Friday, March 25, 2016

Tenebrae at Wyoming Catholic College

This past Wednesday night, the Schola Cantorum at Wyoming Catholic College sang the traditional Tenebrae for Maundy Thursday. It was the fifth year that we have done so, and it has been wonderful to see the growth from year to year. The Schola itself was twice as big in 2016 as in 2012, and the congregation about four times as large. The psalm singing has gotten better as we grow ever more accustomed to the psalm tones and texts, and the faithful in the pews, who have all the psalms in booklets, voluntarily sang along quite well.

For me, this prompted a couple of heartening reflections. The first is simply that our Holy Mother Church gives us so many incredibly beautiful resources for entering into the mystery of Our Lord Jesus Christ -- if only we would use them! Yes, it takes time and effort and planning, as a 2 1/2 hour service of chant is not something one can create at the drop of a hat. But it is worth it in the end. The singers themselves feel that the Lord has worked in and through them. The people are edified, their hearts immersed in the Passion. The inherent sacredness and sanctifying power of these services draws in the faithful who are seeking for ways to observe the Triduum with great devotion. In short: we do not need to invent new things; we need to rediscover old things that always worked and will always work, wherever men and women are hungering for God.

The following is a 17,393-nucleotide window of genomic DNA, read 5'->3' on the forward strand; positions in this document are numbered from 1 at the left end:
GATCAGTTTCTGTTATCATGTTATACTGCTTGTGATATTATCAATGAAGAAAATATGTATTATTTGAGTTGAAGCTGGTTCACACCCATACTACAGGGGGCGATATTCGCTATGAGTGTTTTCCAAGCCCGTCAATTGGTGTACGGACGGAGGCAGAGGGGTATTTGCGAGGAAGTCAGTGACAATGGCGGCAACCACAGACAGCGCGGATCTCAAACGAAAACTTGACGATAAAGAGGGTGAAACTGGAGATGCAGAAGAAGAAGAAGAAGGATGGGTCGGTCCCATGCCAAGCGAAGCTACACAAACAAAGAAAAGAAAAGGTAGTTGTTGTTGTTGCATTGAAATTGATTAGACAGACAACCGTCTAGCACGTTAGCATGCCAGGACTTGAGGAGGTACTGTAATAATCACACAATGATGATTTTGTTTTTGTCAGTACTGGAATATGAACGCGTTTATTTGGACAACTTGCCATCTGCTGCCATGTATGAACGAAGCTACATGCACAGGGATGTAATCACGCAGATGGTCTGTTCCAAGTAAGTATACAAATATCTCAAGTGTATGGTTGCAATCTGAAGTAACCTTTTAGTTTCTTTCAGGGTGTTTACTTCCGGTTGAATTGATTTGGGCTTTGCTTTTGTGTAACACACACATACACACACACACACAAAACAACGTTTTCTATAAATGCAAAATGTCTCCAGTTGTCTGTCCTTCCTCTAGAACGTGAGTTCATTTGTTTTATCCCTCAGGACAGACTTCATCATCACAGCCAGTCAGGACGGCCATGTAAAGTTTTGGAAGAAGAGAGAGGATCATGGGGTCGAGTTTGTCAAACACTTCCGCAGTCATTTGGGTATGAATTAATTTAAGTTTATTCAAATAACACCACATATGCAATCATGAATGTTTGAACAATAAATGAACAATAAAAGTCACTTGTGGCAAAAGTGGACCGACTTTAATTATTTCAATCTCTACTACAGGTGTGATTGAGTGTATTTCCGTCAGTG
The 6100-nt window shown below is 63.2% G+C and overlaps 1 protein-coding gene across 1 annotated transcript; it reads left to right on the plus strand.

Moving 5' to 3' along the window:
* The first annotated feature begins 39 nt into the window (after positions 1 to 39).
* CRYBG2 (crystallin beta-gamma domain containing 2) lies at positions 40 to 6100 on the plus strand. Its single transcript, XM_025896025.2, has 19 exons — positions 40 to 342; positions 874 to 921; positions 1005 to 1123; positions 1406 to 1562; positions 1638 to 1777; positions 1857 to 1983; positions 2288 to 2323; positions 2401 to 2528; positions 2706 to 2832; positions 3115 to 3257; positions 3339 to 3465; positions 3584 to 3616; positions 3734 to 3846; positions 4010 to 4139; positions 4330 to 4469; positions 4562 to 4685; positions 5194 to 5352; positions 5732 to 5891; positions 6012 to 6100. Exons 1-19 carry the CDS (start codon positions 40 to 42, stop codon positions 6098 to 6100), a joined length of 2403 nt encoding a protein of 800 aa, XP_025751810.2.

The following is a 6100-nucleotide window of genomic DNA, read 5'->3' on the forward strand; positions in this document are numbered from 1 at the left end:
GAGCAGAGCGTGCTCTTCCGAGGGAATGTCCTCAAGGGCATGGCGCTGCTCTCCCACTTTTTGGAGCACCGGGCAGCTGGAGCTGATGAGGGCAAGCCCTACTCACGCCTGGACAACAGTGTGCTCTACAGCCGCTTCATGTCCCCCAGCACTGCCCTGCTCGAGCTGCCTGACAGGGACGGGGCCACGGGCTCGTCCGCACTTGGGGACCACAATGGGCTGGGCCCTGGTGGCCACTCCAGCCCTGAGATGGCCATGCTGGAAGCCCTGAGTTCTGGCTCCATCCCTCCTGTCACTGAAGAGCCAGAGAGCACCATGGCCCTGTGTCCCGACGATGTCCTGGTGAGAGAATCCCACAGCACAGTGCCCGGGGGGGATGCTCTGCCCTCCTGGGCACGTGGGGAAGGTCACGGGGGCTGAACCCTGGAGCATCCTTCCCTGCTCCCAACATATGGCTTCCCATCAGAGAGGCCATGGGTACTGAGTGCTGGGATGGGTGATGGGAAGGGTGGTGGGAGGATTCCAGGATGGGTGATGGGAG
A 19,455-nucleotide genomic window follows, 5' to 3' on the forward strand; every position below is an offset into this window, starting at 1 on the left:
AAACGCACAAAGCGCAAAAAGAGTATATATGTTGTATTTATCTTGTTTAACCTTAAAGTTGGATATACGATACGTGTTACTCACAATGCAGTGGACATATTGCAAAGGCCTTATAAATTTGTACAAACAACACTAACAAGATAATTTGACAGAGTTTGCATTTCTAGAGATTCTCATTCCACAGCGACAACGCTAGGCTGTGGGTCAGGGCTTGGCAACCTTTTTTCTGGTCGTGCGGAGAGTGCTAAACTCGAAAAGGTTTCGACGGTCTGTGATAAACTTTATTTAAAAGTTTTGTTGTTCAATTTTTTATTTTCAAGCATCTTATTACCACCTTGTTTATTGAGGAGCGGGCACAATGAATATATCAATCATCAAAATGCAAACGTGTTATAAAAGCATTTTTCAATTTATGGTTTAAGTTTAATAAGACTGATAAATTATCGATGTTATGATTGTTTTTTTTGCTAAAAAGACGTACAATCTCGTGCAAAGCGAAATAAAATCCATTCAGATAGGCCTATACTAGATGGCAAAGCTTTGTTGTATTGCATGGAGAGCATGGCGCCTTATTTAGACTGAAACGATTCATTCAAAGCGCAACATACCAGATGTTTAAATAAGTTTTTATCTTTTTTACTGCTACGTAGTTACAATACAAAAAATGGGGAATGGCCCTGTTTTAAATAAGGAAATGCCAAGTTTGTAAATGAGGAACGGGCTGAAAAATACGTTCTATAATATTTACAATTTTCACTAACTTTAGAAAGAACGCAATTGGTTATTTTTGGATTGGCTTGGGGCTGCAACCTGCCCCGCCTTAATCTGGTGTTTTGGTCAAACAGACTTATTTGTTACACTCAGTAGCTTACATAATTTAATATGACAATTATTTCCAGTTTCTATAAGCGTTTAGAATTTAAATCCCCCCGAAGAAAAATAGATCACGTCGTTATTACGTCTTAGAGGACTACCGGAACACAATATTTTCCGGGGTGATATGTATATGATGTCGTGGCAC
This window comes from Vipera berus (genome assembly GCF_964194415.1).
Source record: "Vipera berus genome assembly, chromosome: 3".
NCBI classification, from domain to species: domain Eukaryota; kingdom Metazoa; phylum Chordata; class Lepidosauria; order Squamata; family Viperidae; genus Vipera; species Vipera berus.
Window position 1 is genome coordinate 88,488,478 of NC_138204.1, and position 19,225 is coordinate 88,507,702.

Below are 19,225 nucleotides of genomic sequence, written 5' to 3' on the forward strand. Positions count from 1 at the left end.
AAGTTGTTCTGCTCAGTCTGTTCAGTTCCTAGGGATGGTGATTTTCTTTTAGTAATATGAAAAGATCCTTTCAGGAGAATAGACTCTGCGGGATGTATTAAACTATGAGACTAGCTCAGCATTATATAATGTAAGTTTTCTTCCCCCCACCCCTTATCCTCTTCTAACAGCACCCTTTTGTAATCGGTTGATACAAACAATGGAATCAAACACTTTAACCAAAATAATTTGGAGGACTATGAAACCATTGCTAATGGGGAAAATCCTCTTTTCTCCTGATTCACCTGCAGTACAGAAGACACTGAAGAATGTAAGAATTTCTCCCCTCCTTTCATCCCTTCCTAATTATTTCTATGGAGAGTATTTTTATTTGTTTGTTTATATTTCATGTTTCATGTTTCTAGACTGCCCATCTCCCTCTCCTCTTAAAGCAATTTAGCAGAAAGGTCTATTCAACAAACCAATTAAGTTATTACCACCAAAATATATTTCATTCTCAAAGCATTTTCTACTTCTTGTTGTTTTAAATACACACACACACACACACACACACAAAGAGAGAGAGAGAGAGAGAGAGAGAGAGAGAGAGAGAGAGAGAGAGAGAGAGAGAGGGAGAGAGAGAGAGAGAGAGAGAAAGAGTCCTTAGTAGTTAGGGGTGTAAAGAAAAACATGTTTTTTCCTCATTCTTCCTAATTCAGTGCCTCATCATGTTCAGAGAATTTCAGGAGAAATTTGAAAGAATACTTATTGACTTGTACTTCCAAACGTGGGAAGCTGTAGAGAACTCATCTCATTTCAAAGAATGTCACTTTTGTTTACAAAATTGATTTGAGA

The second is that the best and deepest things take time to assimilate, to understand, to perfect. When it comes to liturgy in particular, we have to fight tooth and nail against the modern spirit of immediate gratification and quick results. When we first did Tenebrae in 2012, we could barely chant the chants, let alone follow all the texts. The people stumbled over the psalms. It was not exactly elegant. But we did it anyhow because we saw it as a mountain worth climbing, no matter how many bruises along the way. The next year it was a little easier; one felt oriented and clued in. The year after, the psalm tones came more naturally and the responsories felt like old acquaintances. A year later, more fellows were volunteering to sing the nine readings. This year, for the first time, I was not worrying about the music and found myself drawn deeply into the meaning of the psalms and readings. It took me five years to get to that point. It's like a treasure chest containing the most exquisite treasure, but locked with formidable locks. You work at it patiently because you know that the yield is worthwhile.

Nothing valuable comes cheaply. Many people, maybe even most people, value a challenge that corresponds to their dignity, calls upon all their powers, rewards their efforts. People see this in comparing Tridentine altar serving with non-Tridentine. The former is much more demanding, takes an investment of time, requires precision, thoughtfulness, and obedience to commands -- but the boys and young men go in for that, thrive on it. The latter is easy by comparison, but it can be harder to fill the ranks. If we pay attention to the way human beings are made and what calls forth their greatest potential, we will see anew the wisdom of the Church in placing at our disposal such hard-won treasures.

Below are photos from successive years. (One will notice the unsightly green carpet in 2012; the pastor shortly thereafter replaced it with marble tiles -- for the "brick by brick" file.)

And now some photos from this year:


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